Stacking numbers clarifies the golf vs homes debate
Updated: 2018-06-01 08:40
Paul Stapleton notes Fanling facility performs poorly compared with other recreational sites in terms of numbers benefiting
In the public debate about how to best address our severe shortage of land for housing, the government-appointed task force has proposed 18 options, one of which has received more than its share of discussion. The Hong Kong Golf Club at Fanling stands out as the lowest-hanging fruit not only because it is a large chunk of easily developed land - say compared with blasting out the insides of a mountain to rehouse a sewage plant or the much-maligned further sea reclamation - but because of its elitist image. Everyone likes a David and Goliath story, and as this debate plays itself out, surely the majority of the local population would like to see the latter lose, and would enjoy watching apartment blocks rise where those pristine greens stand today.
Much of the discussion so far has been about numbers. The government's Task Force on Land Supply lists hundreds of statistics, all of which point toward a desperate need for more land for housing. To cite just one number, the task force calls the oft-mentioned land shortfall of 1,200 hectares "conservative". That's the equivalent of about 1,200 football pitches.
Regarding the golf club, a government consultancy report provides two options - either develop one of the three courses to build 4,600 apartments, or develop all three courses - the full 170 hectares for 13,000 flats.
These numbers are useful to understand both the shortage and the potential but among all of the statistics there has been no numerical comparison of how recreational space is used in Hong Kong. Because the golf club is recreational space, it stands to reason that the land it occupies should be compared with other recreational spaces in terms of benefits to the local population.
As a simple thought experiment then, let's compare the usage rate of the Southorn Playground in Wan Chai with the golf club. The playground is about 1 hectare in size (a square with 100 meter sides) with a football pitch and four basketball courts. The usage rate varies throughout the day and evening (open daily from 6 am to 11:30 pm) and is difficult to estimate; however, a conservative guess would be that at least a couple hundred members of the public use the facility on a daily basis, all free of charge. At this rate, we can make a very rough estimate that 70,000 locals benefit from the 1-hectare playground on an annual basis.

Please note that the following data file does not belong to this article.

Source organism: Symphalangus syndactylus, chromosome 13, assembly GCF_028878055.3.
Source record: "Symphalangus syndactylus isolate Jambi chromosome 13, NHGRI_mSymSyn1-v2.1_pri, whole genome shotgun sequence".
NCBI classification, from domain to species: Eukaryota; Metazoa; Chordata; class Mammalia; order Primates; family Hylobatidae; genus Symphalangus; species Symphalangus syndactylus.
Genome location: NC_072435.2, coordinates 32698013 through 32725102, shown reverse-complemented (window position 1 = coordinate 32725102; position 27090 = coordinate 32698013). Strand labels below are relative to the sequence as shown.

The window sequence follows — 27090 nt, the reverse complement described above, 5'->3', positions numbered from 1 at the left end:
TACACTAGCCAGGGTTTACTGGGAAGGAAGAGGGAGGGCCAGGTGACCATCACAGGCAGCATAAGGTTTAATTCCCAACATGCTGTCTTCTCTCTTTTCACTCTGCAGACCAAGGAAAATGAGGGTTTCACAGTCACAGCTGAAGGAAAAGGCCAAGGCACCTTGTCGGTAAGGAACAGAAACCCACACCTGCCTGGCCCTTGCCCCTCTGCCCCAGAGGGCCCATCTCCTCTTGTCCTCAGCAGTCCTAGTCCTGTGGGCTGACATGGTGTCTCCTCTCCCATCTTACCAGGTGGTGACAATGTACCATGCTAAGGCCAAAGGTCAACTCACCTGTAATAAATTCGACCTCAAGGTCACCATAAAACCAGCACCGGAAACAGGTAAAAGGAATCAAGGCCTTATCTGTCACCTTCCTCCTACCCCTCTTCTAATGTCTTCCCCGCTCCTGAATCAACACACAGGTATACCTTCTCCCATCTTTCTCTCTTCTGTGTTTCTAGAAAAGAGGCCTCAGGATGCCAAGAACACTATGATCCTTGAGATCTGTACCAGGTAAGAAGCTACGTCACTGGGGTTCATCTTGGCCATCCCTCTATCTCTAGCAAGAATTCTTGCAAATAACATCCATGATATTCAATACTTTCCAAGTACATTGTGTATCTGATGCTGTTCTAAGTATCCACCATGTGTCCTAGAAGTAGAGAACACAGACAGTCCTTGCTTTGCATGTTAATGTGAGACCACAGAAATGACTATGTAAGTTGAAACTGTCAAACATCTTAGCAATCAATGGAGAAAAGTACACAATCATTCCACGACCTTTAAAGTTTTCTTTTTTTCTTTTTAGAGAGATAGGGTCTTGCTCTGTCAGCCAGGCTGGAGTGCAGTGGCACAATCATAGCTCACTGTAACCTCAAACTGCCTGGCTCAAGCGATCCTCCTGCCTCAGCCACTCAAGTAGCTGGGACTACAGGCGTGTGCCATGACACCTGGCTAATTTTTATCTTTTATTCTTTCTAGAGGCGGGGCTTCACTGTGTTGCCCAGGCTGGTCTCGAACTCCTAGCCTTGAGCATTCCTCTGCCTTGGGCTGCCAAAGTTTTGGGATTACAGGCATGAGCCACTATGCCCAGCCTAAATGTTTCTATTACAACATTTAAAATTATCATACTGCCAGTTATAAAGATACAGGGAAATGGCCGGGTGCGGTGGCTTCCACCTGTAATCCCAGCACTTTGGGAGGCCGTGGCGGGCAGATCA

In the meantime, golf club captain Arnold Wong says 120,000 rounds of golf are played on the 170 hectares at Fanling - more than 40 percent of games are played by non-members. Comparing the two recreational sites using some simple arithmetic, the Southorn Playground at 1 hectare, offers a space utilization efficiency rate that is 100 times greater than that of the golf club. And if we confine the number of golfers to non-members, who can afford to pay over HK$1,000 per round, the comparative space efficiency ratio of the playground more than doubles - although members of the public cannot even play at the golf club on weekends.
Thus, this comparison of space utilization for recreational activities reveals that the Hong Kong Golf Club, and golf courses in general, rate very poorly in terms of maximizing availability of places for our population to play sports and exercise. Essentially, given the extremely cramped housing conditions of hundreds of thousands of locals, it is absurd to preserve a 170-hectare piece of prime land so elite members can smack a little white ball toward a distant hole. Calling the space "recreational" is even questionable given that members often drive golf carts along the chemical-laden turf between their shots.
True, there are valuable old trees and some architecture said to be worthy of preservation on the course. All these too should be factored in by the government in arriving at a final decision on disposal of the site.
It should also be noted that just across the border in Shenzhen, golfers are spoiled for choice with more than a dozen places to play. Mission Hills alone has a dozen 18-hole courses. Therefore, it is not as if golfers would be deprived if they lost the Fanling course.
Finally, to complete our thought experiment, picture in your mind an aerial photo of an outdoor swimming pool in Hong Kong on a summer day. Then do likewise for a golf course. The difference between the two is stark. In the first one, each person has barely a couple of square metres of water to splash around, while the golfer stands out as a lonely dot in a sea of green.
As this David and "Golfia" tale unfolds, one can only hope David's brethren can score par.
(HK Edition 06/01/2018 page12)